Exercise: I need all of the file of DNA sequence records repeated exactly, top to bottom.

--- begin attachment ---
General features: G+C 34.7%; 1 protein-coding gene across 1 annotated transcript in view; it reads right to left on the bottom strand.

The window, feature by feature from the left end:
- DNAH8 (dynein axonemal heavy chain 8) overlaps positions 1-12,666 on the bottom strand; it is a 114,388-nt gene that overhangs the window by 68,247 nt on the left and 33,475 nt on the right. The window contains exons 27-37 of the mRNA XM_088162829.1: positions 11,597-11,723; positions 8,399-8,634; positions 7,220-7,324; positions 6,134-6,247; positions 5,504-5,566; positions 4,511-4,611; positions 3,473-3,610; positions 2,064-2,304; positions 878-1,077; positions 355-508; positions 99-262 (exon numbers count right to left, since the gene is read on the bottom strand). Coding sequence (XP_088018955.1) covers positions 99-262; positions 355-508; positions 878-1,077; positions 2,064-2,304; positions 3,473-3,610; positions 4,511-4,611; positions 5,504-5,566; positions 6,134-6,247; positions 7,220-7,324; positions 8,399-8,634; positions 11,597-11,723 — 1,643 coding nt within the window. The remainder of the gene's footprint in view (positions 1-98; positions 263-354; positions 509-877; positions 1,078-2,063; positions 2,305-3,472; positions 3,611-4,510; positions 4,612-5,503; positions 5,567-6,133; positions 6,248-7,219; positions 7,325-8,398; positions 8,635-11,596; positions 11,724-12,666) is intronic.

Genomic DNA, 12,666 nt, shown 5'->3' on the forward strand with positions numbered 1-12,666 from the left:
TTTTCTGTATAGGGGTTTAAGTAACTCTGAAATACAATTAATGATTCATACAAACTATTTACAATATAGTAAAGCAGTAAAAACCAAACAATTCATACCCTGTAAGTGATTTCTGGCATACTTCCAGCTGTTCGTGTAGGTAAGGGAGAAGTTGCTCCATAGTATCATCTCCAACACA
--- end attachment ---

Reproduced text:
General features: G+C 34.7%; 1 protein-coding gene across 1 annotated transcript in view; it reads right to left on the bottom strand.

The window, feature by feature from the left end:
- DNAH8 (dynein axonemal heavy chain 8) overlaps positions 1-12,666 on the bottom strand; it is a 114,388-nt gene that overhangs the window by 68,247 nt on the left and 33,475 nt on the right. The window contains exons 27-37 of the mRNA XM_088162829.1: positions 11,597-11,723; positions 8,399-8,634; positions 7,220-7,324; positions 6,134-6,247; positions 5,504-5,566; positions 4,511-4,611; positions 3,473-3,610; positions 2,064-2,304; positions 878-1,077; positions 355-508; positions 99-262 (exon numbers count right to left, since the gene is read on the bottom strand). Coding sequence (XP_088018955.1) covers positions 99-262; positions 355-508; positions 878-1,077; positions 2,064-2,304; positions 3,473-3,610; positions 4,511-4,611; positions 5,504-5,566; positions 6,134-6,247; positions 7,220-7,324; positions 8,399-8,634; positions 11,597-11,723 — 1,643 coding nt within the window. The remainder of the gene's footprint in view (positions 1-98; positions 263-354; positions 509-877; positions 1,078-2,063; positions 2,305-3,472; positions 3,611-4,510; positions 4,612-5,503; positions 5,567-6,133; positions 6,248-7,219; positions 7,325-8,398; positions 8,635-11,596; positions 11,724-12,666) is intronic.

Genomic DNA, 12,666 nt, shown 5'->3' on the forward strand with positions numbered 1-12,666 from the left:
TTTTCTGTATAGGGGTTTAAGTAACTCTGAAATACAATTAATGATTCATACAAACTATTTACAATATAGTAAAGCAGTAAAAACCAAACAATTCATACCCTGTAAGTGATTTCTGGCATACTTCCAGCTGTTCGTGTAGGTAAGGGAGAAGTTGCTCCATAGTATCATCTCCAACACA